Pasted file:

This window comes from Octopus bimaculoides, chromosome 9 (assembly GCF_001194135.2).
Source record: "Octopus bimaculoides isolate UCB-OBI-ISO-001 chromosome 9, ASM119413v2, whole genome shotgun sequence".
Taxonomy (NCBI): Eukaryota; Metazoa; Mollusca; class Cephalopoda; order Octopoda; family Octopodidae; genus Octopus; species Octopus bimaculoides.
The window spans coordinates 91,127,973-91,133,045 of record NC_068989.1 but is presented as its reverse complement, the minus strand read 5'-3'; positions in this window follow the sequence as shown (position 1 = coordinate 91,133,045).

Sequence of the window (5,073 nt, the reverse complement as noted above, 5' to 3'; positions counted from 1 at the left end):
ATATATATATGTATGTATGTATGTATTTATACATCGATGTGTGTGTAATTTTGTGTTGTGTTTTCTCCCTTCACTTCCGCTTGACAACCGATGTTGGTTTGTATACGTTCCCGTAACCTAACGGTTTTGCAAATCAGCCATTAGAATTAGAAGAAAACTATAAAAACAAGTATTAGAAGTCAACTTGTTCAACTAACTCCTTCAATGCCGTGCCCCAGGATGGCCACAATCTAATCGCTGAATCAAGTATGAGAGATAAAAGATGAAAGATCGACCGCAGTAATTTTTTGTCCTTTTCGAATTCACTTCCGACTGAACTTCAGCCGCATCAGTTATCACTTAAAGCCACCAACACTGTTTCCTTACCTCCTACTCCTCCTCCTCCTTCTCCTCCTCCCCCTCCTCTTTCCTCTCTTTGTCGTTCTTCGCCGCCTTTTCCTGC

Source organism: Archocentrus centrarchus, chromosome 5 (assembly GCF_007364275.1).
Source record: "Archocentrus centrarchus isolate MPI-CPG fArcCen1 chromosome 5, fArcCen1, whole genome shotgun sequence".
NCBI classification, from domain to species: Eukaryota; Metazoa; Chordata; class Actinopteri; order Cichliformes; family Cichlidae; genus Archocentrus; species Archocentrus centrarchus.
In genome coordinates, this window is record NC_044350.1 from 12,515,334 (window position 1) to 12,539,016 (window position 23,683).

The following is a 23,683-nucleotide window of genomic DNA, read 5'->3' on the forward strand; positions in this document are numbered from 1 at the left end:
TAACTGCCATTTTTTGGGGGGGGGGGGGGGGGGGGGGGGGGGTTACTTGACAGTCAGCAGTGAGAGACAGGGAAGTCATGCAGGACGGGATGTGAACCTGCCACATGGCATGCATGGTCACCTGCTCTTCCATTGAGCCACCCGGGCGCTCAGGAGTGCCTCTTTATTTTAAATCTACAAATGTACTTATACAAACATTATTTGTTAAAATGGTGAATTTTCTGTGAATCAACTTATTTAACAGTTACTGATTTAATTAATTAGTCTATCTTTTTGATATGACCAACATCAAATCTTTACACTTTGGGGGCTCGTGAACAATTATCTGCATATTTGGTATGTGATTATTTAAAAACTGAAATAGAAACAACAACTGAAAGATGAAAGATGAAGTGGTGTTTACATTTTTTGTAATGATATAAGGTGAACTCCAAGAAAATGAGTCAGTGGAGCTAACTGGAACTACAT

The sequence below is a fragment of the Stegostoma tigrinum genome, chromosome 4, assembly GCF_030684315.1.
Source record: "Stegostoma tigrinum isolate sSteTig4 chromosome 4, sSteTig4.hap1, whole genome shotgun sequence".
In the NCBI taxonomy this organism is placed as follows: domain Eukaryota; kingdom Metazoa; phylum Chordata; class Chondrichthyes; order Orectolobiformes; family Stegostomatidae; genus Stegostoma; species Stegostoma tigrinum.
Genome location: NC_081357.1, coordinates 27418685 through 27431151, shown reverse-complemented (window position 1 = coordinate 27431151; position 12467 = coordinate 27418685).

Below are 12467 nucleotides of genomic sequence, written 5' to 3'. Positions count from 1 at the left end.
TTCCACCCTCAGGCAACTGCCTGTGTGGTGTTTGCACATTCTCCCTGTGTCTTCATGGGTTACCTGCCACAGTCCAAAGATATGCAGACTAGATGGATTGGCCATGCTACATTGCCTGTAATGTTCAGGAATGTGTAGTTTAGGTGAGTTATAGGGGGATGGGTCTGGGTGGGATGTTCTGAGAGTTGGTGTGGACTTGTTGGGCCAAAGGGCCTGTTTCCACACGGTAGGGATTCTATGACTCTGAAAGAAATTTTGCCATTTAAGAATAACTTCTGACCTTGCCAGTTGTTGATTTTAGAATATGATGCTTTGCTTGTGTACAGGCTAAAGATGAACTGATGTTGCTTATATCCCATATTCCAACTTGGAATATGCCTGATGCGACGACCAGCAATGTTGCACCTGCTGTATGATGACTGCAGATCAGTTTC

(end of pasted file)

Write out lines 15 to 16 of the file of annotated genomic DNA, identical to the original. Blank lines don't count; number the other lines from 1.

In the NCBI taxonomy this organism is placed as follows: domain Eukaryota; kingdom Metazoa; phylum Chordata; class Chondrichthyes; order Orectolobiformes; family Stegostomatidae; genus Stegostoma; species Stegostoma tigrinum.
Genome location: NC_081357.1, coordinates 27418685 through 27431151, shown reverse-complemented (window position 1 = coordinate 27431151; position 12467 = coordinate 27418685).